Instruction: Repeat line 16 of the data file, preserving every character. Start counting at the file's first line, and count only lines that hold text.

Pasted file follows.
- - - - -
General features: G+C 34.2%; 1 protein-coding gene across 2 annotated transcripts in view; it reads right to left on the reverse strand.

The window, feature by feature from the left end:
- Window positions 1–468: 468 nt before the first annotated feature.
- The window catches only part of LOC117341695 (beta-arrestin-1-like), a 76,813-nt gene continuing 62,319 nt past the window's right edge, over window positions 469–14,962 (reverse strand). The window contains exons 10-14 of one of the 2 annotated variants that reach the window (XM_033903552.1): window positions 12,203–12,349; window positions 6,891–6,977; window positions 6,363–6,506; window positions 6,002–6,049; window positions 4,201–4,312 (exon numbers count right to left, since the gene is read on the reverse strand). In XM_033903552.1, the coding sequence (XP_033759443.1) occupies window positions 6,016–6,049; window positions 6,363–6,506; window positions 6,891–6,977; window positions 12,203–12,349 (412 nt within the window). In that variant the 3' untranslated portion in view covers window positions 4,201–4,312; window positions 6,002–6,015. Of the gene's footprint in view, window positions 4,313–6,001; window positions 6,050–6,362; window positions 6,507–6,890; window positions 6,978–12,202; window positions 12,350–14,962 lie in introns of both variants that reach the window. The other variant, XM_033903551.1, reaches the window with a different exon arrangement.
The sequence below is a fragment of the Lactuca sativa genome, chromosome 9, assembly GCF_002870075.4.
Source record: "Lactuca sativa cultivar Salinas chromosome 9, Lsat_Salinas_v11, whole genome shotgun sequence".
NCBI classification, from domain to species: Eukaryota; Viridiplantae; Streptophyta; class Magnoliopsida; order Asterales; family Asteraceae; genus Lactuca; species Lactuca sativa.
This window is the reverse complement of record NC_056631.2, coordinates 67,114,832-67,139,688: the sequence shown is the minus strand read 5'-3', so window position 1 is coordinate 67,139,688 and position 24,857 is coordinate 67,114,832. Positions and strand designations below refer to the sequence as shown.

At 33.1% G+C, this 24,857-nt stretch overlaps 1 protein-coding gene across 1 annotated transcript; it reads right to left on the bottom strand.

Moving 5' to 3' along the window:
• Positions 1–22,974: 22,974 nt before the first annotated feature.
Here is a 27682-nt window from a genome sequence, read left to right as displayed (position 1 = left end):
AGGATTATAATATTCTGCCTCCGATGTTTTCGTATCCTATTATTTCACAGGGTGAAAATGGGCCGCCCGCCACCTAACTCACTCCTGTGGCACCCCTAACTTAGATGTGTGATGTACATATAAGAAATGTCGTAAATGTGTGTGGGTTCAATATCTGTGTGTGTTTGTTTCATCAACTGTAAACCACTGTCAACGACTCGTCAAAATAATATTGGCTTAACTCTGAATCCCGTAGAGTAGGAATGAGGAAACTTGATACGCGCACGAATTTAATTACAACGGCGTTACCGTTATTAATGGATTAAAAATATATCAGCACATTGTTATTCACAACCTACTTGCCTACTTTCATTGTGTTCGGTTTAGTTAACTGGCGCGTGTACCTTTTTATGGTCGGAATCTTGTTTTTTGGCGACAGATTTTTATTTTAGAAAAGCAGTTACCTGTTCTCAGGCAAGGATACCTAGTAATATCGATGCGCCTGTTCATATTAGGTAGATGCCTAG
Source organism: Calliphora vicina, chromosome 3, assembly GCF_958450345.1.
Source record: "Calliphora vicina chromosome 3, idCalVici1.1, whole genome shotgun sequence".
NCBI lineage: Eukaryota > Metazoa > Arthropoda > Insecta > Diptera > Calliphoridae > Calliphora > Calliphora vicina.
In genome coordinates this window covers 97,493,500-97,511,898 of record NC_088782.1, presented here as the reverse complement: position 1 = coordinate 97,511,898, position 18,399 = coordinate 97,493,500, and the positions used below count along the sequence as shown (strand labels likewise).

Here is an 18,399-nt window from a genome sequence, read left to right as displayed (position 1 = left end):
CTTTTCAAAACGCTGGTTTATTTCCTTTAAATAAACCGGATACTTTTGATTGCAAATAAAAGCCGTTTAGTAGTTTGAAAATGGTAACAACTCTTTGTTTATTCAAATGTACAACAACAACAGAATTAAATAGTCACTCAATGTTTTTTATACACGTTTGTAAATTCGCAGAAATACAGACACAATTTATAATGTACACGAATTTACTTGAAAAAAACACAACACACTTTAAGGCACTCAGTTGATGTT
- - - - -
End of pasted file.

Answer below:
NCBI lineage: Eukaryota > Metazoa > Arthropoda > Insecta > Diptera > Calliphoridae > Calliphora > Calliphora vicina.